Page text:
The TTC, the mentally ill man and the police

By Pat Watson Wednesday February 11 2015 in Opinion
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The subway train had already been sitting for more than 10 minutes when this commuter got on. Almost immediately, there came these words of warning from another commuter already in the train: “Don’t go into the third car. Someone in there is causing a disruption and hitting people.”


A look toward the third car revealed no particular activity, except a man in a red jacket standing in the aisle, looking somewhat lost. Other people continued to board the detained subway train while over the loudspeaker system could be heard one of the standard announcements that there was a delay at this particular station because of a passenger disruption.


The TTC was having a mental health issue.


The answer to a quick question to the subway driver about the predicted length of delay was that it would depend on how long it would take for the police to arrive.


When the contingent of police finally did arrive, they went into standard operating mode. They yelled aggressively and repeatedly at the man in the red jacket to get down on the floor. He did not. He started spinning around and looked very confused.


This could not possibly have been anyone’s idea of defusing the situation. It was trained and standardized brute force. This procedure was not among the recommendations from Supreme Court Justice Frank Iacobucci following the police shooting death of 18-year-old Sammy Yatim. Iacobucci recommended officers be trained in de-escalation techniques and communication as response rather than force.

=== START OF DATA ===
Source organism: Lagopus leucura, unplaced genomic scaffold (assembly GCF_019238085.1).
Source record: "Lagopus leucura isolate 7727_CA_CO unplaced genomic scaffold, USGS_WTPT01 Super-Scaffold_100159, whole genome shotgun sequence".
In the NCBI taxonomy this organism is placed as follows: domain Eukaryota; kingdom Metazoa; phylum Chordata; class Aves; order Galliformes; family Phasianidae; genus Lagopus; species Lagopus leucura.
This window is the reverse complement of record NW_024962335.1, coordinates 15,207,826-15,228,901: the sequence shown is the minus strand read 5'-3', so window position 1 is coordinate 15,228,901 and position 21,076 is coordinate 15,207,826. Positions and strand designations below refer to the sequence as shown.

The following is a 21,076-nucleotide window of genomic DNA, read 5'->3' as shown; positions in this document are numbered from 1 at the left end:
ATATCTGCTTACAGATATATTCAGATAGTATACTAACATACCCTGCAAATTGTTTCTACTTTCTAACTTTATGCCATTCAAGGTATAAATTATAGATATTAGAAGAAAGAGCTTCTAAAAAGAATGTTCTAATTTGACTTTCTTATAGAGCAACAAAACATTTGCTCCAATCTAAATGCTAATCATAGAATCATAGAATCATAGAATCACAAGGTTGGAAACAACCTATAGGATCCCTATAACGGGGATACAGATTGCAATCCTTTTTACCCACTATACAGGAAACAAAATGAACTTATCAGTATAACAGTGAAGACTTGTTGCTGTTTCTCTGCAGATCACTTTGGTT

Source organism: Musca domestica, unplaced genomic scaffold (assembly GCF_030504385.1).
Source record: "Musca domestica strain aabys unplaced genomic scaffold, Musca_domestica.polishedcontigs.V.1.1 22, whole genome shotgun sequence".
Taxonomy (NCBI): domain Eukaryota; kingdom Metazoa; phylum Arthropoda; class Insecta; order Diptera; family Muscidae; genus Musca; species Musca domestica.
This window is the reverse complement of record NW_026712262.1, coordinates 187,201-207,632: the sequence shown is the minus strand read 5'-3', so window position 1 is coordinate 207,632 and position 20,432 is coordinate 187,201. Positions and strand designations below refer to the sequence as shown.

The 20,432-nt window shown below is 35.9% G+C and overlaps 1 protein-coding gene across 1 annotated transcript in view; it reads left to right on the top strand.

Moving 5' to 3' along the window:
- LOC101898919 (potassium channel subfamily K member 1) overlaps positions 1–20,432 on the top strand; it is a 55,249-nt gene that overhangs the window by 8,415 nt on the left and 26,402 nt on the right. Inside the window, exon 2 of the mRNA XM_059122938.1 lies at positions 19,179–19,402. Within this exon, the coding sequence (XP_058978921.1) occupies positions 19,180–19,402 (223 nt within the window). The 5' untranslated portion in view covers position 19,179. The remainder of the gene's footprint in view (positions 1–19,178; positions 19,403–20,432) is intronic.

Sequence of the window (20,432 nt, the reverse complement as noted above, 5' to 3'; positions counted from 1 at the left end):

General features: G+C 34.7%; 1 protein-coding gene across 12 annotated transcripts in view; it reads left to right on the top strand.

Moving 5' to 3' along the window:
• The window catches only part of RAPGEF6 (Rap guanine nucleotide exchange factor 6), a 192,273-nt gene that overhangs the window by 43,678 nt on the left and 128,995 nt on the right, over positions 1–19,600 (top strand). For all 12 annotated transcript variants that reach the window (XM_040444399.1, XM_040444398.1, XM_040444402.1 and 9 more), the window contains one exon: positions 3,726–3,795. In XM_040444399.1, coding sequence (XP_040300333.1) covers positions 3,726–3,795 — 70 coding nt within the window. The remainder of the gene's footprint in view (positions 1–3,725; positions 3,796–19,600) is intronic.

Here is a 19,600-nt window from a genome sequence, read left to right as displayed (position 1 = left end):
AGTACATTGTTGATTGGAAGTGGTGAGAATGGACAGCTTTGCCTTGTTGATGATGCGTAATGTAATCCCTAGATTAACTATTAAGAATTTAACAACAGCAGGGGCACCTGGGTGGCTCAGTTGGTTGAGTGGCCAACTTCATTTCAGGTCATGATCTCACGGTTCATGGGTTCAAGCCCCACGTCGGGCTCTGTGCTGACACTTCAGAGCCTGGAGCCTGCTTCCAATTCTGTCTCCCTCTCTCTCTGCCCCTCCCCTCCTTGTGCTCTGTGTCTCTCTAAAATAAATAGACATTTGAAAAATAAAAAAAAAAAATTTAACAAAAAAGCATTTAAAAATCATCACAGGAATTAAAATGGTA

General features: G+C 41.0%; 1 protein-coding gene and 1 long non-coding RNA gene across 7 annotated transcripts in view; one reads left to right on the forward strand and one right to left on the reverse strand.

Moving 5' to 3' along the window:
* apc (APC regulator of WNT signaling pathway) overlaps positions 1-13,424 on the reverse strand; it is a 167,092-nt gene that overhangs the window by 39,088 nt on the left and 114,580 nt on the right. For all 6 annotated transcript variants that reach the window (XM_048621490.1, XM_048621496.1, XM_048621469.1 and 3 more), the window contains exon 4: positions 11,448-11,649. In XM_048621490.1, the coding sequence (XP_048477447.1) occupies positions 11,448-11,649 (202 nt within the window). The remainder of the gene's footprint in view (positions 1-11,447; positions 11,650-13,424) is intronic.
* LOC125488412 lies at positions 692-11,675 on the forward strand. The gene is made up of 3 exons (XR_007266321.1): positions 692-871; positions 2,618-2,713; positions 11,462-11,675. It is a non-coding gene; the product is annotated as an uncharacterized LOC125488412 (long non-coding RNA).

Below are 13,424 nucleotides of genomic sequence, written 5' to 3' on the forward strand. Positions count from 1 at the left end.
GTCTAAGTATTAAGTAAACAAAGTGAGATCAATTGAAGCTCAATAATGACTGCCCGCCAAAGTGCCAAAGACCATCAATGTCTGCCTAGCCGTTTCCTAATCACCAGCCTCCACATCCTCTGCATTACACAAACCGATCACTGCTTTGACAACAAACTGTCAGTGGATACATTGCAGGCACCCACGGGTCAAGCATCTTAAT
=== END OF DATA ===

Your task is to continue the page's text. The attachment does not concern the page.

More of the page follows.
Yatim was the youth shot and killed by a police officer inside a late night TTC streetcar on Dundas St. West in July 2013. He was said to have been experiencing mental illness. The shooting occurred within minutes of police arriving on the scene. Thanks to a civilian video recording of the incident, there appeared to be dozens of police officers present at the time of the shooting. One officer has since been charged.


In the case of the man in the red jacket, an African Canadian man, by the way, the group of police officers formed a circle to pen him in. In short order, his hands were pulled behind him, he was handcuffed and roughly hustled off the train.


As the train left the station, now more than 25 minutes after it had first arrived, the police could be seen in a cluster standing over the man who still had that confused expression on his face.


Mental illness is not a criminal offence, but the standard response from the law-and-order operatives within society seems to be oblivious to that reality, despite the growing canon of studies and recommendations regarding how best to respond to people in these states of disturbance.


In this particular instance there did not appear to be a trained mental health worker accompanying the group of officers. There certainly was no attempt to calm and reassure the mentally ill man, which is the recommended best practices approach.


With the feeling of relief that the train was finally able to move also came the awareness that our convenience came at the expense of traumatizing and already ill person.


We should also understand that the brute force technique that is currently the standard among officers does harm not only to the intended target, but also to the officers who must function in this way. These high stress techniques employed day after day result in some officers developing forms of post-traumatic stress disorder.


During the recent mayoral campaign, David Soknacki rightly called for a review of our system and methods of current policing in this city. We desperately need this to happen.


Moments after that subway incident came another announcement that there was a delay at another subway station for another in the long list of reasons that cause daily delays on the TTC.


A note on departures…

High profile Conservative John Baird’s sudden announcement that he is stepping down as Foreign Affairs minister has many guessing at the reason. Baird was among the loudest, most assertive voices in Mike Harris’ so-called “Common Sense Revolution” when the Progressive Conservatives ran the government in Ontario during the mid-1990s and he carried that energy to the federal level. With federal elections due in the fall, one political observer asked, did he jump or was he pushed?


Pat Watson is the author of the e-book, In Through A Coloured Lens. Twitter@patprose.

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